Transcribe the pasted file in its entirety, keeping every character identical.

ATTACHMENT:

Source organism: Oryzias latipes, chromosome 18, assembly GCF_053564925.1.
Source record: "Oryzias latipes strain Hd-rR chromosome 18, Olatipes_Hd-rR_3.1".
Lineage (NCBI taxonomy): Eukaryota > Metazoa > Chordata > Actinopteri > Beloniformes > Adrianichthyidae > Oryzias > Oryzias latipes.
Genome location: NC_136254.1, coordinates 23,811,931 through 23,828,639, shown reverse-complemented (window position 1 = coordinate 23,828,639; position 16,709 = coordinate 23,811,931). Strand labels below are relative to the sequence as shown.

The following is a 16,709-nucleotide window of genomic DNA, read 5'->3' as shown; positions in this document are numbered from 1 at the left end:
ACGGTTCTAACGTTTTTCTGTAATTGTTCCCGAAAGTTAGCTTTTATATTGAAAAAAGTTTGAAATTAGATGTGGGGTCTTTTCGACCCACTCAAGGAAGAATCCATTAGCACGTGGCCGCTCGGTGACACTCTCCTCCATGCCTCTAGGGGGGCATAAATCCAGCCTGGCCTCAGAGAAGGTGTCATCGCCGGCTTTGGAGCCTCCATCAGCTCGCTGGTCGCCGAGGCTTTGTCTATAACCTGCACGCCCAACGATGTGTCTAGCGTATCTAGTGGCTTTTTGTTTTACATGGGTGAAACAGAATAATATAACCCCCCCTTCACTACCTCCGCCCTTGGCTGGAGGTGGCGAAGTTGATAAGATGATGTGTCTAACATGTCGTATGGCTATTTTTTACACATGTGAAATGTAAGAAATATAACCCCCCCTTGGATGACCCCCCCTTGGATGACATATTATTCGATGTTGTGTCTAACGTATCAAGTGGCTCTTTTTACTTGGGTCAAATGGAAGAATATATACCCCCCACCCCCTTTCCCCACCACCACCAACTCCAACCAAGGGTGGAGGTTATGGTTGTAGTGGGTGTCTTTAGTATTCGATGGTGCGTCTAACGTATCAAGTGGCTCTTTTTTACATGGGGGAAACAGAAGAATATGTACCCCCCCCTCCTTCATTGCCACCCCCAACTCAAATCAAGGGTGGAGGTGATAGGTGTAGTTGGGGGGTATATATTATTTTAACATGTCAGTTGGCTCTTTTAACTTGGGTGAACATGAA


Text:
Source organism: Oryzias latipes, chromosome 18, assembly GCF_053564925.1.
Source record: "Oryzias latipes strain Hd-rR chromosome 18, Olatipes_Hd-rR_3.1".
Lineage (NCBI taxonomy): Eukaryota > Metazoa > Chordata > Actinopteri > Beloniformes > Adrianichthyidae > Oryzias > Oryzias latipes.
Genome location: NC_136254.1, coordinates 23,811,931 through 23,828,639, shown reverse-complemented (window position 1 = coordinate 23,828,639; position 16,709 = coordinate 23,811,931). Strand labels below are relative to the sequence as shown.

The following is a 16,709-nucleotide window of genomic DNA, read 5'->3' as shown; positions in this document are numbered from 1 at the left end:
ACGGTTCTAACGTTTTTCTGTAATTGTTCCCGAAAGTTAGCTTTTATATTGAAAAAAGTTTGAAATTAGATGTGGGGTCTTTTCGACCCACTCAAGGAAGAATCCATTAGCACGTGGCCGCTCGGTGACACTCTCCTCCATGCCTCTAGGGGGGCATAAATCCAGCCTGGCCTCAGAGAAGGTGTCATCGCCGGCTTTGGAGCCTCCATCAGCTCGCTGGTCGCCGAGGCTTTGTCTATAACCTGCACGCCCAACGATGTGTCTAGCGTATCTAGTGGCTTTTTGTTTTACATGGGTGAAACAGAATAATATAACCCCCCCTTCACTACCTCCGCCCTTGGCTGGAGGTGGCGAAGTTGATAAGATGATGTGTCTAACATGTCGTATGGCTATTTTTTACACATGTGAAATGTAAGAAATATAACCCCCCCTTGGATGACCCCCCCTTGGATGACATATTATTCGATGTTGTGTCTAACGTATCAAGTGGCTCTTTTTACTTGGGTCAAATGGAAGAATATATACCCCCCACCCCCTTTCCCCACCACCACCAACTCCAACCAAGGGTGGAGGTTATGGTTGTAGTGGGTGTCTTTAGTATTCGATGGTGCGTCTAACGTATCAAGTGGCTCTTTTTTACATGGGGGAAACAGAAGAATATGTACCCCCCCCTCCTTCATTGCCACCCCCAACTCAAATCAAGGGTGGAGGTGATAGGTGTAGTTGGGGGGTATATATTATTTTAACATGTCAGTTGGCTCTTTTAACTTGGGTGAACATGAA